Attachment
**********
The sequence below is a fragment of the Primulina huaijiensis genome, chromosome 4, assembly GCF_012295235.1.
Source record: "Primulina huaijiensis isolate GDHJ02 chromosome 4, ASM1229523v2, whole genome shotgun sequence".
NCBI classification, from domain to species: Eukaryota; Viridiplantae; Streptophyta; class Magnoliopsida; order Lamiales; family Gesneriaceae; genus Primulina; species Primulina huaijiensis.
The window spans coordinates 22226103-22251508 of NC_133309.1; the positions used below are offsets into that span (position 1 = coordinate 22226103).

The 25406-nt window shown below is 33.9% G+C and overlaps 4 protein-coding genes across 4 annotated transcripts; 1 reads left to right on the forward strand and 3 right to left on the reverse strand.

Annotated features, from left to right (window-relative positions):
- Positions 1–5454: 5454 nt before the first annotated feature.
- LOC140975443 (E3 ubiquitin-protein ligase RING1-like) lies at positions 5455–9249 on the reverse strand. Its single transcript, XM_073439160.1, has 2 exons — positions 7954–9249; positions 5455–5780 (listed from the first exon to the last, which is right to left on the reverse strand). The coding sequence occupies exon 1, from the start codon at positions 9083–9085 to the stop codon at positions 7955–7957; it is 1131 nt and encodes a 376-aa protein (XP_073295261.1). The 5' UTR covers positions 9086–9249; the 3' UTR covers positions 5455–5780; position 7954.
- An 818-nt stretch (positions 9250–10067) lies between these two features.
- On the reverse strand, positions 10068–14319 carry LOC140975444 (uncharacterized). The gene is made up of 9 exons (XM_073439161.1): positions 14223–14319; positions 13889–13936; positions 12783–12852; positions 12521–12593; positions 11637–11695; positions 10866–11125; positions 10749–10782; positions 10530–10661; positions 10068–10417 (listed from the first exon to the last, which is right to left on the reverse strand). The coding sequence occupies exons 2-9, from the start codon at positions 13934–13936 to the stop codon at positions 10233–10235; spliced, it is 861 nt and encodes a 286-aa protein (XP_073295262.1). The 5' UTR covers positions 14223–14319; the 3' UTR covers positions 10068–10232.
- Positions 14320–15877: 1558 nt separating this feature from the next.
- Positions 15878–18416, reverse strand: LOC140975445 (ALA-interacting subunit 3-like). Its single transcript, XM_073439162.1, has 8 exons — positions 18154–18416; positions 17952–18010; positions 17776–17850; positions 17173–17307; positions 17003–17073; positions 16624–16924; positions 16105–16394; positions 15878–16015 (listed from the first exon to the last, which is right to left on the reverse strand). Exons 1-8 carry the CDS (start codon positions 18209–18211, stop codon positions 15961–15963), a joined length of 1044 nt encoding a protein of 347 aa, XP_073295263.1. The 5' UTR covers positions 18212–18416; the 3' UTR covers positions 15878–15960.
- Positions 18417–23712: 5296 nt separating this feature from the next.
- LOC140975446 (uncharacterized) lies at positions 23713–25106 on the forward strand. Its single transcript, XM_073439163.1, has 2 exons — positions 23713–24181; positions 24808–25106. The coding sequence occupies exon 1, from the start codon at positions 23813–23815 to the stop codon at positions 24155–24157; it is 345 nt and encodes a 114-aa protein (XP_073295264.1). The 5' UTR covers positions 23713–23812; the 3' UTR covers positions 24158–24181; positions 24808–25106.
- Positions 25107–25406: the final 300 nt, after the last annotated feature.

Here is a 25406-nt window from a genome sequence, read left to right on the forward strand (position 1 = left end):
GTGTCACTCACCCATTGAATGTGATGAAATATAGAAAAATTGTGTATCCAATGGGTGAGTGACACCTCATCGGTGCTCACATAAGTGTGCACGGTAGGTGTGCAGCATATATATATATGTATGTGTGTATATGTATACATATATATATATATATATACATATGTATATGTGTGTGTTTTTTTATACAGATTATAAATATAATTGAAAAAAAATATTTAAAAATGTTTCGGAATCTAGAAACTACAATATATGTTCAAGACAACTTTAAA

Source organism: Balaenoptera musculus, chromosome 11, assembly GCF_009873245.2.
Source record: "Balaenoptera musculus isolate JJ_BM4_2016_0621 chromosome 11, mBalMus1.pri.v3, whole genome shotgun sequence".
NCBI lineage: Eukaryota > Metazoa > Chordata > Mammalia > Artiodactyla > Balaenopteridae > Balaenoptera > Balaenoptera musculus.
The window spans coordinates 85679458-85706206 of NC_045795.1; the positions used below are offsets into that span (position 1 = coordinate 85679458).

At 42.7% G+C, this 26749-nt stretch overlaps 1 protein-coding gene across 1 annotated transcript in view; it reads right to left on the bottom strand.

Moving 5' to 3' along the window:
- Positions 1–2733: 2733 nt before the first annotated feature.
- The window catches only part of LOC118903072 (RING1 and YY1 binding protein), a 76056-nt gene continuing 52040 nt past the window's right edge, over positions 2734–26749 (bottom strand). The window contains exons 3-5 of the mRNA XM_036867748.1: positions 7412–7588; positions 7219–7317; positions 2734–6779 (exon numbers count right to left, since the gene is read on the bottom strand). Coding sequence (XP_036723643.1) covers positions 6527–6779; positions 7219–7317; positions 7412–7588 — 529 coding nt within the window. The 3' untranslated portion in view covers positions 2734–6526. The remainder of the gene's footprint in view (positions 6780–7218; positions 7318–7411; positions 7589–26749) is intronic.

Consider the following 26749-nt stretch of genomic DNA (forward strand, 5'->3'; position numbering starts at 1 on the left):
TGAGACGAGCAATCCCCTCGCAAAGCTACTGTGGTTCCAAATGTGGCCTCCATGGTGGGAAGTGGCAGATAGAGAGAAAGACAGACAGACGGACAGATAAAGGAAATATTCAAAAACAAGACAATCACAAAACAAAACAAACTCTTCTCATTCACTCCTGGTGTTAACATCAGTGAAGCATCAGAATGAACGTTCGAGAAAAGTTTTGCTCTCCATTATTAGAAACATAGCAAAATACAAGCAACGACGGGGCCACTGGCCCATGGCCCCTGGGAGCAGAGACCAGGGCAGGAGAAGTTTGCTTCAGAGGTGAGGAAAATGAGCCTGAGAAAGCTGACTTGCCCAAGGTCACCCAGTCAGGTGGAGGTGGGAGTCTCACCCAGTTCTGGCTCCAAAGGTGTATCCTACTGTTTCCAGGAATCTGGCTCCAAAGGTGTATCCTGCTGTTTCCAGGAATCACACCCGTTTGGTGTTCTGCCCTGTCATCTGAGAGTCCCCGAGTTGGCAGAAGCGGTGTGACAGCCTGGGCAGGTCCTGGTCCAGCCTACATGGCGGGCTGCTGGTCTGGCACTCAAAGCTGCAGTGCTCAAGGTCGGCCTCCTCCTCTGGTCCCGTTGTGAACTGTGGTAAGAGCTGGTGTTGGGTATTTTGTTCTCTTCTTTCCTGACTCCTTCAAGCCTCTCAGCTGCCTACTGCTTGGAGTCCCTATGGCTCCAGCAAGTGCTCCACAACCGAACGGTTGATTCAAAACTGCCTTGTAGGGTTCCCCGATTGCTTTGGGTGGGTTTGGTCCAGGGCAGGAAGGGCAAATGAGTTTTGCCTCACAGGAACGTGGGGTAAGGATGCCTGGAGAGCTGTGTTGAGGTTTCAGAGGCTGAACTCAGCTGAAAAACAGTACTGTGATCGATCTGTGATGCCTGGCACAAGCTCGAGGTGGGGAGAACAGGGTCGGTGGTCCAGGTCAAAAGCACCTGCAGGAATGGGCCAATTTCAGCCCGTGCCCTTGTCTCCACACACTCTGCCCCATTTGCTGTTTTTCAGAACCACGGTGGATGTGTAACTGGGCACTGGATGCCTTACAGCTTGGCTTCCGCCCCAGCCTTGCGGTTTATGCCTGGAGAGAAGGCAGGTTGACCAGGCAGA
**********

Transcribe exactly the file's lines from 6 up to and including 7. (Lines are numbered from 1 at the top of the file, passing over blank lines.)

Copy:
Annotated features, from left to right (window-relative positions):
- Positions 1–5454: 5454 nt before the first annotated feature.